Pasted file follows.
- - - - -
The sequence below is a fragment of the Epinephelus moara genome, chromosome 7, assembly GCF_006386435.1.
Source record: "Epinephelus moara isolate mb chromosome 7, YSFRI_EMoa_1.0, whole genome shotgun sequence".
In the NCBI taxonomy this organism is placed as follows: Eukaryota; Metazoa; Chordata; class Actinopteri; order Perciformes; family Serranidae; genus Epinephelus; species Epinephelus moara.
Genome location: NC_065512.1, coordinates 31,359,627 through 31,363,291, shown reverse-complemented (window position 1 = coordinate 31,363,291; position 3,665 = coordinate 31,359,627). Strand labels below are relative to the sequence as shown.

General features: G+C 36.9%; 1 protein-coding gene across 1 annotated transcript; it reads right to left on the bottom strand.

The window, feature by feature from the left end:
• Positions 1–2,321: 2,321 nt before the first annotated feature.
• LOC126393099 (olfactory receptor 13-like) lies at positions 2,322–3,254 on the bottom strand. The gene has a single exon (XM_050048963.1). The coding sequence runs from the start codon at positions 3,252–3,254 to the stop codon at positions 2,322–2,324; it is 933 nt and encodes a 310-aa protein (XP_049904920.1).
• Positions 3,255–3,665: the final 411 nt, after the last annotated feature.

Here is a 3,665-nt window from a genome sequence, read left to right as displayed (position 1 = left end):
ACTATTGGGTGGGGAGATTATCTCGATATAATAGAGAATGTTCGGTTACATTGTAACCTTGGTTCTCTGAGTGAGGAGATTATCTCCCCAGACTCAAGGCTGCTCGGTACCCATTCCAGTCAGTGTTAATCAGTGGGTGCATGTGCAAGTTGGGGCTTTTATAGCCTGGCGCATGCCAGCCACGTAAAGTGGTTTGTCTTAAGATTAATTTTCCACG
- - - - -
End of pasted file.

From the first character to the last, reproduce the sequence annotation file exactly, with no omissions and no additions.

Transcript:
The sequence below is a fragment of the Epinephelus moara genome, chromosome 7, assembly GCF_006386435.1.
Source record: "Epinephelus moara isolate mb chromosome 7, YSFRI_EMoa_1.0, whole genome shotgun sequence".
In the NCBI taxonomy this organism is placed as follows: Eukaryota; Metazoa; Chordata; class Actinopteri; order Perciformes; family Serranidae; genus Epinephelus; species Epinephelus moara.
Genome location: NC_065512.1, coordinates 31,359,627 through 31,363,291, shown reverse-complemented (window position 1 = coordinate 31,363,291; position 3,665 = coordinate 31,359,627). Strand labels below are relative to the sequence as shown.

General features: G+C 36.9%; 1 protein-coding gene across 1 annotated transcript; it reads right to left on the bottom strand.

The window, feature by feature from the left end:
• Positions 1–2,321: 2,321 nt before the first annotated feature.
• LOC126393099 (olfactory receptor 13-like) lies at positions 2,322–3,254 on the bottom strand. The gene has a single exon (XM_050048963.1). The coding sequence runs from the start codon at positions 3,252–3,254 to the stop codon at positions 2,322–2,324; it is 933 nt and encodes a 310-aa protein (XP_049904920.1).
• Positions 3,255–3,665: the final 411 nt, after the last annotated feature.

Here is a 3,665-nt window from a genome sequence, read left to right as displayed (position 1 = left end):
ACTATTGGGTGGGGAGATTATCTCGATATAATAGAGAATGTTCGGTTACATTGTAACCTTGGTTCTCTGAGTGAGGAGATTATCTCCCCAGACTCAAGGCTGCTCGGTACCCATTCCAGTCAGTGTTAATCAGTGGGTGCATGTGCAAGTTGGGGCTTTTATAGCCTGGCGCATGCCAGCCACGTAAAGTGGTTTGTCTTAAGATTAATTTTCCACG